Children with CF Benefit from Simple Exercise Program
Many pulmonologists have shied away from formally prescribing exercise as part of the treatment plan for children with cystic fibrosis (CF). But it may be time for change. A small Johns Hopkins Children's Center study of children and teens with CF shows that simple exercise, individually tailored to each patient's preference and lifestyle, can help improve lung function and overall fitness.
Because rigidly structured high-intensity exercise routines are hard to sustain over time, the Johns Hopkins team designed exercise regimens that fit easily into each patient's daily life. Researchers asked 58 children with CF, ages 6 to 16, to describe preferred physical activities. Based on their answers, the patients received individual exercise recommendations, including going for a stroll, taking a dance class, playing basketball in the driveway or playing with a Wii.
Researchers compared the patients' lung function and exercise tolerance before and after the two-month program. The exercise tolerance test consisted of walking multiple 10-meter (roughly 33 feet) intervals. After completing the exercise programs, patients were able to perform seven more 10-meter walking intervals, on average, than they were before completing the exercise regimen. All children showed small bumps in pulmonary function tests, but children who increased their exercise capacity by 10 or more walking intervals showed even more noticeable improvement (5 percent or more) in lung function scores.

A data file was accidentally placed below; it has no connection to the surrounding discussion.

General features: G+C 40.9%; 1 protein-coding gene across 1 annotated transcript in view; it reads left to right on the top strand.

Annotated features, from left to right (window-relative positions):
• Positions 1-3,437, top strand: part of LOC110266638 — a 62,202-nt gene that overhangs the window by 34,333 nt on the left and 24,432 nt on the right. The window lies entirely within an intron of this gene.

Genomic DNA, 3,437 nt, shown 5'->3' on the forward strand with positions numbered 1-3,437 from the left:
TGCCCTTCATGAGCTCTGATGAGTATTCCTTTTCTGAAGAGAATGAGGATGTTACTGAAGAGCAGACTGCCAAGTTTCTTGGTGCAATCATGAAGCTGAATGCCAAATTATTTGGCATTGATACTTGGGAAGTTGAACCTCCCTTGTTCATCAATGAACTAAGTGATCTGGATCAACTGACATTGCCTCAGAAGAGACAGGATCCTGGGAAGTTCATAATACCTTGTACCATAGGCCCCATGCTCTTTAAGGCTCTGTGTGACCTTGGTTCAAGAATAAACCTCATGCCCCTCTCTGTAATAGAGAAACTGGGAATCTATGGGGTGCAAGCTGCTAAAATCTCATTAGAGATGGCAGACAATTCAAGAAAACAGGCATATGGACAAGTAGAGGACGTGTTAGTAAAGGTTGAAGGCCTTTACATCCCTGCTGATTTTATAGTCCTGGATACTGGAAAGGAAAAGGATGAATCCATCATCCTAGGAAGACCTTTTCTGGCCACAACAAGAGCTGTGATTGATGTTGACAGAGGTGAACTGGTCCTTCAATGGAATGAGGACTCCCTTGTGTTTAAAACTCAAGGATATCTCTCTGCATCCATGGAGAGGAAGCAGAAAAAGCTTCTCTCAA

On average, patients also reported improved self-image, the researchers say. "Exercise not only appears to improve lung status in children with CF, but goes a long way toward benefiting their overall health, self-perception and emotional well-being," said lead investigator Shruti Paranjape, M.D., a pediatric pulmonary specialist at Johns Hopkins.